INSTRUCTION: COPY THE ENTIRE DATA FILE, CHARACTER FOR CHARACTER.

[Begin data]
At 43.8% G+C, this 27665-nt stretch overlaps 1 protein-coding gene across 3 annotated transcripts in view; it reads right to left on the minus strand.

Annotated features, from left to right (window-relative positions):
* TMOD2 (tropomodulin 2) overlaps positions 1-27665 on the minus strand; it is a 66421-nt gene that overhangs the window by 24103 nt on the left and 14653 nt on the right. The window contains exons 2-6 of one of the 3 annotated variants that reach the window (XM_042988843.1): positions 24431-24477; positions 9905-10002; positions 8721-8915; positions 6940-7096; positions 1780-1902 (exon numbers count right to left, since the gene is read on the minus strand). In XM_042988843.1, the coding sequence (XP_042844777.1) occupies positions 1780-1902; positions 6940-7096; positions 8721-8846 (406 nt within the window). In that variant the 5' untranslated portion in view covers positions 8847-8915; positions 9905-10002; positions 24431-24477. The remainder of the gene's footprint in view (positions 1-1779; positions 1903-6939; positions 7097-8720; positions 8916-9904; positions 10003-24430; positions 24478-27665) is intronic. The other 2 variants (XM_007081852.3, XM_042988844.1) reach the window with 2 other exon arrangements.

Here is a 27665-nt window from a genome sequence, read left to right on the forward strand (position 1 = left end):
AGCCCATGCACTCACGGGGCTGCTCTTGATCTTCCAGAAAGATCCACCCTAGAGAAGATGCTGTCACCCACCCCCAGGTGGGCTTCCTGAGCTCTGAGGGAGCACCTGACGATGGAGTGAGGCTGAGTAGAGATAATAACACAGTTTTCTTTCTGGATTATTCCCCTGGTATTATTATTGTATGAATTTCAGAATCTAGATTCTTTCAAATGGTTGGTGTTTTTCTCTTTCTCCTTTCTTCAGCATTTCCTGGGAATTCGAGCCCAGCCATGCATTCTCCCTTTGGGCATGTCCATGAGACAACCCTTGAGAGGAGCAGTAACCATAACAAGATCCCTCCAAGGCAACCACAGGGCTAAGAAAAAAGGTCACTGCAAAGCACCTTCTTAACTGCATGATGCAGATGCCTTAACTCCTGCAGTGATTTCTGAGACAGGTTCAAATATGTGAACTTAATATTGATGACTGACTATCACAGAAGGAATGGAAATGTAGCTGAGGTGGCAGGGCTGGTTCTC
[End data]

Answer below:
At 43.8% G+C, this 27665-nt stretch overlaps 1 protein-coding gene across 3 annotated transcripts in view; it reads right to left on the minus strand.

Annotated features, from left to right (window-relative positions):
* TMOD2 (tropomodulin 2) overlaps positions 1-27665 on the minus strand; it is a 66421-nt gene that overhangs the window by 24103 nt on the left and 14653 nt on the right. The window contains exons 2-6 of one of the 3 annotated variants that reach the window (XM_042988843.1): positions 24431-24477; positions 9905-10002; positions 8721-8915; positions 6940-7096; positions 1780-1902 (exon numbers count right to left, since the gene is read on the minus strand). In XM_042988843.1, the coding sequence (XP_042844777.1) occupies positions 1780-1902; positions 6940-7096; positions 8721-8846 (406 nt within the window). In that variant the 5' untranslated portion in view covers positions 8847-8915; positions 9905-10002; positions 24431-24477. The remainder of the gene's footprint in view (positions 1-1779; positions 1903-6939; positions 7097-8720; positions 8916-9904; positions 10003-24430; positions 24478-27665) is intronic. The other 2 variants (XM_007081852.3, XM_042988844.1) reach the window with 2 other exon arrangements.

Here is a 27665-nt window from a genome sequence, read left to right on the forward strand (position 1 = left end):
AGCCCATGCACTCACGGGGCTGCTCTTGATCTTCCAGAAAGATCCACCCTAGAGAAGATGCTGTCACCCACCCCCAGGTGGGCTTCCTGAGCTCTGAGGGAGCACCTGACGATGGAGTGAGGCTGAGTAGAGATAATAACACAGTTTTCTTTCTGGATTATTCCCCTGGTATTATTATTGTATGAATTTCAGAATCTAGATTCTTTCAAATGGTTGGTGTTTTTCTCTTTCTCCTTTCTTCAGCATTTCCTGGGAATTCGAGCCCAGCCATGCATTCTCCCTTTGGGCATGTCCATGAGACAACCCTTGAGAGGAGCAGTAACCATAACAAGATCCCTCCAAGGCAACCACAGGGCTAAGAAAAAAGGTCACTGCAAAGCACCTTCTTAACTGCATGATGCAGATGCCTTAACTCCTGCAGTGATTTCTGAGACAGGTTCAAATATGTGAACTTAATATTGATGACTGACTATCACAGAAGGAATGGAAATGTAGCTGAGGTGGCAGGGCTGGTTCTC